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Should you run for political office?

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There are plenty of good reasons to run for office and plenty of bad ones. Figure it out before you jump in. (Courtesy photo)

Political campaigns are a passion of mine — being a candidate and helping others run. I have run many times, and won most of those races, and I currently volunteer as a trainer with Emerge, a candidate training program for Democratic women.

In a normal election cycle, I’ll receive a call or two from people new to politics who want to know how to run. Since November, I’ve received no fewer than a dozen calls. It’s wild that so many people are inspired to run, folks who have never been involved before.

And I get it, Donald Trump has proven that any idiot can run for office and win. Well, any idiot with a popular TV show, an international brand and a willingness to say and do absolutely anything to win — no matter how outrageous.

Most of the people contacting me, though, are regular folks who are fired up to make a difference. They are so outraged by the Trump administration’s disastrous first few months that they are inspired to jump into the political fray.

Since so many of you are considering a run for public office, I thought I’d give you a few things to think about before making your decision:

1. Start small.

I have several smart friends with no political experience who have told me they want to run for mayor of San Francisco. I remind these would-be-mayors that 99 percent of all elected officials start small, like really small: college board, party delegate, Board of Education. They work their way up to bigger and bigger positions. They take their time honing their political skills, sharpening their instincts and building good will among constituencies. You can choose mayor as the first office you run for, but be prepared to have your hat handed to you by someone with much more experience.

Running for office requires having name recognition, access to money and the support of key groups. The higher the office, the more important these are. And they take time to build … unless you are a wealthy celebrity with a household name.

(If you are Oprah, you can do anything you want.)

2. Plan ahead. Way ahead.

Most successful candidates will plan for years — sometimes even decades — before announcing they are running. Most offices are only open every four years and are often occupied by incumbents who will be nearly impossible to beat. Sometimes, you will want to wait until that incumbent is termed out or retires or becomes vulnerable because of a change in political climate. In the meantime, you should become the best candidate you can be: understanding the issues, practicing public speaking, taking a leadership role in a local political group, getting in good physical shape, getting yourself appointed to a commission that will help build your political résumé and demonstrate your commitment to the community.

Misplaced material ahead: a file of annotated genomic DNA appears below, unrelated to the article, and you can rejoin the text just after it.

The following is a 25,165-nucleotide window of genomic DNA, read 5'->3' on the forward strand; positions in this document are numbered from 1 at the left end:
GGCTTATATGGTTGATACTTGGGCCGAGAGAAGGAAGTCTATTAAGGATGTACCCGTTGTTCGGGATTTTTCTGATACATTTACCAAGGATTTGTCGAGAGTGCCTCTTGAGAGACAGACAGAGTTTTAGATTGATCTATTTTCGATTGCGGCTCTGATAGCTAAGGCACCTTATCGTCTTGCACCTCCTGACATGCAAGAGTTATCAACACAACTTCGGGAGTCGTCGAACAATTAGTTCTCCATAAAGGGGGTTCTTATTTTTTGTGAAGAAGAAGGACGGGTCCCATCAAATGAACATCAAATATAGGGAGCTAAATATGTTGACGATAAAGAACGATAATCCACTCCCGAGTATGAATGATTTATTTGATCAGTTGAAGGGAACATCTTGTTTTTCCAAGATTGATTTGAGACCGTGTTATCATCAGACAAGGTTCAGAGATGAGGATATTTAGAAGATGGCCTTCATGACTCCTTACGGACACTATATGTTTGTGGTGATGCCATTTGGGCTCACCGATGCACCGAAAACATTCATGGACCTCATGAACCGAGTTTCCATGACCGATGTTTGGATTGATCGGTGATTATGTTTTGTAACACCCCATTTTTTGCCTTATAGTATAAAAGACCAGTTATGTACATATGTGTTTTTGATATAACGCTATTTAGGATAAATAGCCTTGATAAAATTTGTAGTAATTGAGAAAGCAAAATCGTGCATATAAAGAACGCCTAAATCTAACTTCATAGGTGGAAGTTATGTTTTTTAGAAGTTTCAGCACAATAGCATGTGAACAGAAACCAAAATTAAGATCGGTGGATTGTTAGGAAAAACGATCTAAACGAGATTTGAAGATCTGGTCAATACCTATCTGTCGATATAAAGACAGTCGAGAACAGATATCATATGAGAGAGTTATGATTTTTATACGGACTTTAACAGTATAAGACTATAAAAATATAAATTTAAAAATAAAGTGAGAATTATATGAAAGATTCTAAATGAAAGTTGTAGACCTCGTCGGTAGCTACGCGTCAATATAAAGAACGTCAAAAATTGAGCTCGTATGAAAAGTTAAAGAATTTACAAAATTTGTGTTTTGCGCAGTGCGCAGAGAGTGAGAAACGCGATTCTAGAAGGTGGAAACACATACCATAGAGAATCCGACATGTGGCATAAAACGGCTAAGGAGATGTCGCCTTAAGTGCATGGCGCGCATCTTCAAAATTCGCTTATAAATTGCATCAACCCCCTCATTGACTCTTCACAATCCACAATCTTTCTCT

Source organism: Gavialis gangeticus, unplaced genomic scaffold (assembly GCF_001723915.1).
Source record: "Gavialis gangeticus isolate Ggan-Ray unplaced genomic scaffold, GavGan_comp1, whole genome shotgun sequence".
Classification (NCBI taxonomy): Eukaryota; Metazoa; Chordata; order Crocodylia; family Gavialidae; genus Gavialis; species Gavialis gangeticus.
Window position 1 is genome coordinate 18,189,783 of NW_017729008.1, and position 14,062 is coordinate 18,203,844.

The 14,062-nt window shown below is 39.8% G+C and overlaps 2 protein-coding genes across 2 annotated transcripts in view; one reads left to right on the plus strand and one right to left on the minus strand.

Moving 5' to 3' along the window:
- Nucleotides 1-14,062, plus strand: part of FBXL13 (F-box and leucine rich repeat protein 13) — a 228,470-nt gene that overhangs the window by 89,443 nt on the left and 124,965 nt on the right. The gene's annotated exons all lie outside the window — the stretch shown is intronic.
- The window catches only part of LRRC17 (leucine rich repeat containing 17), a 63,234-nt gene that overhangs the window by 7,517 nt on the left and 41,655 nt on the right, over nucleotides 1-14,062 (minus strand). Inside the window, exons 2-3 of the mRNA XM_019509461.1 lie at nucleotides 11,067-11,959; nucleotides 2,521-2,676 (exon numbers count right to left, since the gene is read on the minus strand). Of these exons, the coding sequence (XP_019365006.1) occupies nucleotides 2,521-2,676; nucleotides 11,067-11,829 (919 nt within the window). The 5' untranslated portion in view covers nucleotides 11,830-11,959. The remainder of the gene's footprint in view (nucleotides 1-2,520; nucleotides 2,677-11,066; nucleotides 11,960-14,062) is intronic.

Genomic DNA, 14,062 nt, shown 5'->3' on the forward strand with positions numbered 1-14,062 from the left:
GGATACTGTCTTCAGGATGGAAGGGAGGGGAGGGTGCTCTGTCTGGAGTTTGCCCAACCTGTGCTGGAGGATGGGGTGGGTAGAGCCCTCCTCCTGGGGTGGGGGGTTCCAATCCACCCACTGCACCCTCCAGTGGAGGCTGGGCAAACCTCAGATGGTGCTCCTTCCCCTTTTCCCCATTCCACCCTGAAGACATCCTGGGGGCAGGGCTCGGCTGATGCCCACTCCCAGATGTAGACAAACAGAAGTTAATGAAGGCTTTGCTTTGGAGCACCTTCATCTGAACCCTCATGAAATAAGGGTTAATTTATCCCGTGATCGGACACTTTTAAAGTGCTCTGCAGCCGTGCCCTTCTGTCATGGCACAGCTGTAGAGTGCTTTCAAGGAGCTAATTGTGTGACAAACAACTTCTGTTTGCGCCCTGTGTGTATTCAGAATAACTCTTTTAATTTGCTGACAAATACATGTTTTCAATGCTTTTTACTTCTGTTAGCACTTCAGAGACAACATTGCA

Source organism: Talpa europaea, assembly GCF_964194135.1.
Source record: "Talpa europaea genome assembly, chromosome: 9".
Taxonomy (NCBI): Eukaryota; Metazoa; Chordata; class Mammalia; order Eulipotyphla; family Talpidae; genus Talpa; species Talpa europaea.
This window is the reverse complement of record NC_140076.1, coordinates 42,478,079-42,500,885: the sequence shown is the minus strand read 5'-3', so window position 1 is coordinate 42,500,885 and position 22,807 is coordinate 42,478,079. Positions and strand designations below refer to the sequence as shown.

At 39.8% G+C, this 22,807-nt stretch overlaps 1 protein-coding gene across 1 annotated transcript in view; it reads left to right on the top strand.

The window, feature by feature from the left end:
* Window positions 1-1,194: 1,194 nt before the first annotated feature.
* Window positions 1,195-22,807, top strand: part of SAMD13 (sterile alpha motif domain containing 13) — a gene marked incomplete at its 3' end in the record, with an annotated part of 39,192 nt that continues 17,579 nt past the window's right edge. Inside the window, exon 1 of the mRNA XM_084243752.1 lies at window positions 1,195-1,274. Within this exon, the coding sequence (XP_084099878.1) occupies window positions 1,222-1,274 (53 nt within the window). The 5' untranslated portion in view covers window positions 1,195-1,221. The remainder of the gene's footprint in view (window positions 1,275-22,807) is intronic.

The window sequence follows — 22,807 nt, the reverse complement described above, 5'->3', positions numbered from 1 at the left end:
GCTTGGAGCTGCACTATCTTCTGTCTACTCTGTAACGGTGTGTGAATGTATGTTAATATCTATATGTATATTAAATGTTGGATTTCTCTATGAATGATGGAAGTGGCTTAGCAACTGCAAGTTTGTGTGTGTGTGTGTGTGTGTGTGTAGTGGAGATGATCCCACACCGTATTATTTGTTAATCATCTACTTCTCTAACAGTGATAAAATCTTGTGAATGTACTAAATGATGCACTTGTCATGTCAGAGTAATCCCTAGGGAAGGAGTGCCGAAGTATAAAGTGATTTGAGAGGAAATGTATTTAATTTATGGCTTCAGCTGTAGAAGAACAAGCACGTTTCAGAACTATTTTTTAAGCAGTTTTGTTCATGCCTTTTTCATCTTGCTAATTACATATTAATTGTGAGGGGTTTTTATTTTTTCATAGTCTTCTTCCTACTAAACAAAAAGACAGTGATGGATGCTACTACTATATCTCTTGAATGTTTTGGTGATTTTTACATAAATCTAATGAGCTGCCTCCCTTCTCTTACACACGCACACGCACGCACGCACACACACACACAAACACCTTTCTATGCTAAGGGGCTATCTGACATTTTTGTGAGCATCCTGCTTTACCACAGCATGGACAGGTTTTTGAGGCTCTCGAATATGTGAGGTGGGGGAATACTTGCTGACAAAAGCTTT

You will also need to figure out the basic requirements of the office you are seeking. If you are running for supervisor, you need to live in the district you want to represent (or, you know, go to prison. See: Ed Jew). Some offices have campaign contribution limits and every candidate for every office is required to file forms. So many forms! Learn as much as you can about these things.

3. Develop a thick skin.

Think of your deepest, darkest secret … the one you don’t want your mom to know. Picture it on the front page of the local newspaper every day for a week. Think of how you will respond publicly to your secret being revealed. If you are ready for this, then you are ready to run.

4. Get real about money.

Go to your county’s website and figure out how much money the incumbent spent when he or she ran. Then call all of your friends and ask them to donate. And then call everybody you might have met once at a party, and your Facebook friends’ Facebook friends, and ask them to donate. Throw fundraisers and be disappointed when you spend almost as much on the party as you received in donations.

Get ready to spend a lot of your own scratch on things the campaign can’t pay for, like new politician costumes, expensive haircuts, memberships in every political club in town. If your personal financial situation isn’t stable, maybe wait to run. Because you might need to take six months off of your job for the campaign, and your marriage might fall apart and you suddenly need to pay a divorce lawyer.

(You think I’m kidding.)

And finally, why are you running? Do you want to win the office or are you trying to get a message across? To feed your ego? To impress your friends? There are lots of good reasons to run, and lots of bad ones. It’s good to figure this out before you jump in.

And remember: Most first-time candidates lose. But running is the best way to learn to win.

Alix Rosenthal is a municipal attorney, nasty woman and progressive activist who mentors and trains women to run for political office. She can be found on Twitter at @alixro and her blog is at www.votealix.com.

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